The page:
In the armed forces, desertion describes the crime of abandoning the military with the intent to permanently leaved the armed forces. It also applies to someone who deserts in an attempt to evade a critical service or avoid a high-risk duty. The intent of the accused isn't just a detail; it is the basis of the crime. Whether or not the person actually deserts, they may be found guilty if evidence of intent to desert exists. Deserting one's position in the military can have significant consequences, especially in times of war. So, you might be wondering, what is the penalty for desertion in the military?
What Is the Penalty for Desertion in the Military?
Now that Sgt. Bowe Bergdahl is facing court-martial for desertion, more people than ever are interested in the crime and its potential punishments. Desertion is described in Article 85 of the Uniform Code of Military Justice (UCMJ):
(a) Any member of the armed forces who–
(1) without authority goes or remains absent from his unit, organization, or place of duty with intent to remain away there from permanently;
(2) quits his unit, organization, or place of duty with intent to avoid hazardous duty or to shirk important service; or
(3) without being regularly separated from one of the armed forces enlists or accepts an appointment in the same or another one of the armed forces without fully disclosing the fact that he has not been regularly separated, or enters any foreign armed service except when authorized by the United States; is guilty of desertion.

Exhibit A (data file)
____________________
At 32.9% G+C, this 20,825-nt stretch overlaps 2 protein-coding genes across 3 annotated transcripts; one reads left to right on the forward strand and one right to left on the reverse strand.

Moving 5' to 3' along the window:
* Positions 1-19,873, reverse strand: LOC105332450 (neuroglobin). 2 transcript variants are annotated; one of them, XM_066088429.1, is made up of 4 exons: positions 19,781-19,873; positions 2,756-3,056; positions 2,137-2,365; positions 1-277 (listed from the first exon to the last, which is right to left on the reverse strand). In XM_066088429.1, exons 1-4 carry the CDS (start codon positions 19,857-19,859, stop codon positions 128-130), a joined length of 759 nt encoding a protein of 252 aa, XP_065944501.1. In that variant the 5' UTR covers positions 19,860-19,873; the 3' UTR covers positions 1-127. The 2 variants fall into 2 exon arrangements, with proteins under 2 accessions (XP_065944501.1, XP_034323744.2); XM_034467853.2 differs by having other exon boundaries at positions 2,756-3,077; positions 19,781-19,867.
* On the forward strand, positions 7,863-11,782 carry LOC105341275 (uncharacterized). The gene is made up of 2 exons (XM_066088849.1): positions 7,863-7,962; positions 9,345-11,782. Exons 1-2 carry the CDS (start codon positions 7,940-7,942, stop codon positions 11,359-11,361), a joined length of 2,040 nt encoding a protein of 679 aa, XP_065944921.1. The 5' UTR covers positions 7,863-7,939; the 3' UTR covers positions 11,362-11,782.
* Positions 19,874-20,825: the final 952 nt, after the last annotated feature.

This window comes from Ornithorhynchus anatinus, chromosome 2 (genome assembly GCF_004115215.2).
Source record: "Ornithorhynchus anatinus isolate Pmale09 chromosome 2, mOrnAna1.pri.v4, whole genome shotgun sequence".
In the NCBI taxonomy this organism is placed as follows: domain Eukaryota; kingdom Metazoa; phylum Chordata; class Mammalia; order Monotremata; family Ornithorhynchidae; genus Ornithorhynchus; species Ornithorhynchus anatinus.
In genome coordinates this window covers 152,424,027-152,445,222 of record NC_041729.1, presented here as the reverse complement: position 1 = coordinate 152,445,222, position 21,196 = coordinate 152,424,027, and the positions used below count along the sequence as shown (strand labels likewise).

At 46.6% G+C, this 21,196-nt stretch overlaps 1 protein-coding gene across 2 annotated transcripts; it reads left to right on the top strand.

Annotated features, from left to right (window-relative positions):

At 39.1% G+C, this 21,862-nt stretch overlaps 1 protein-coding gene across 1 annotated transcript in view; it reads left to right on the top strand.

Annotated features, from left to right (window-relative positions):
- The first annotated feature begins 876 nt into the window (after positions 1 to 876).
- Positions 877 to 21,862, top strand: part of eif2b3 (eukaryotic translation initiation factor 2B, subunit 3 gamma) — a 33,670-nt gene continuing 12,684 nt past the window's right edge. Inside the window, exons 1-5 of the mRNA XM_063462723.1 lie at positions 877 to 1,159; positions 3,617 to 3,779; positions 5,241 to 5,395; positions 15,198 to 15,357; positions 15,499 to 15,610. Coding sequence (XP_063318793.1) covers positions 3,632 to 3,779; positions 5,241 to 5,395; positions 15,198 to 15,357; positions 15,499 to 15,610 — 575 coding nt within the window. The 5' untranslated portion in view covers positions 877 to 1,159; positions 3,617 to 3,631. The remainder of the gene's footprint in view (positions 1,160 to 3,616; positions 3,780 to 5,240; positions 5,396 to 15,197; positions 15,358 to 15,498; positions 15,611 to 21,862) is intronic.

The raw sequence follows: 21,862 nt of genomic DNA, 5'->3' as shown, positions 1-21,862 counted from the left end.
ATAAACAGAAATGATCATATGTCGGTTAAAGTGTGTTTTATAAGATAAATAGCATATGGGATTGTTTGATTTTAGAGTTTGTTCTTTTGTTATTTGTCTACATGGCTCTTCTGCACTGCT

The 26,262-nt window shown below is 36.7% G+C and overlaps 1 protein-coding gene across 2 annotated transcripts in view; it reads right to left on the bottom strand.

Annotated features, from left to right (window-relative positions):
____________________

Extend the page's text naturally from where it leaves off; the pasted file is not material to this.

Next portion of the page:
(b) Any commissioned officer of the armed forces who, after tender of his resignation and before notice of its acceptance, quits his post or proper duties without leave and with intent to remain away there from permanently is guilty of desertion.
The last portion of Article 85 answers part of the question, “What is the penalty for desertion in the military?” If a member of the armed forces is found guilty of desertion in a court-martial, the maximum possible punishment depends on the person's actions and surrounding circumstances:
- Desertion that ends voluntarily: dishonorable discharge, forfeiture of all pay and allowances, reduction to the lowest enlisted grade, and confinement for two years.
- Desertion that ends when the service member is apprehended: dishonorable discharge, forfeiture of all pay and allowances, reduction to the lowest enlisted grade, and confinement for three years.
- Desertion to avoid hazardous duty or to shirk important service: dishonorable discharge, forfeiture of all pay and allowances, reduction to the lowest enlisted grade, and confinement for five years.
In addition, in times of war, someone found guilty of desertion may be sentenced to death or a similar punishment (life in prison, for example). However, this is a very unlikely sentence. Since the Civil War, only one service member has received the death penalty: Eddie Slovik, who was executed for desertion in 1945.
Although desertion is often easy to prove, other factors may be taken into account. For example, if a soldier is suffering from post-traumatic stress disorder (PTSD) or another mental health issue, the matter will likely be considered in court. No matter what the situation, however, it is important that the accused has a knowledgeable and dedicated attorney by their side. Speaking of which . . .
If you or someone you know is preparing for a court-martial due, contact the top-quality lawyers at Newsom & Gapasin. Whether you're under investigation, facing a court-martial, or seeking an appeal, our experienced and aggressive law firm would be happy to help. We focus on winning tough cases, some of which have been reported on by national media outlets like CNN, Fox News, Time, the Washington Post, and the New York Times. For more information, please give us a call at 1-(888) 919-8265 , send an e-mail to [email protected], or click here to contact us online. We look forward to hearing from you!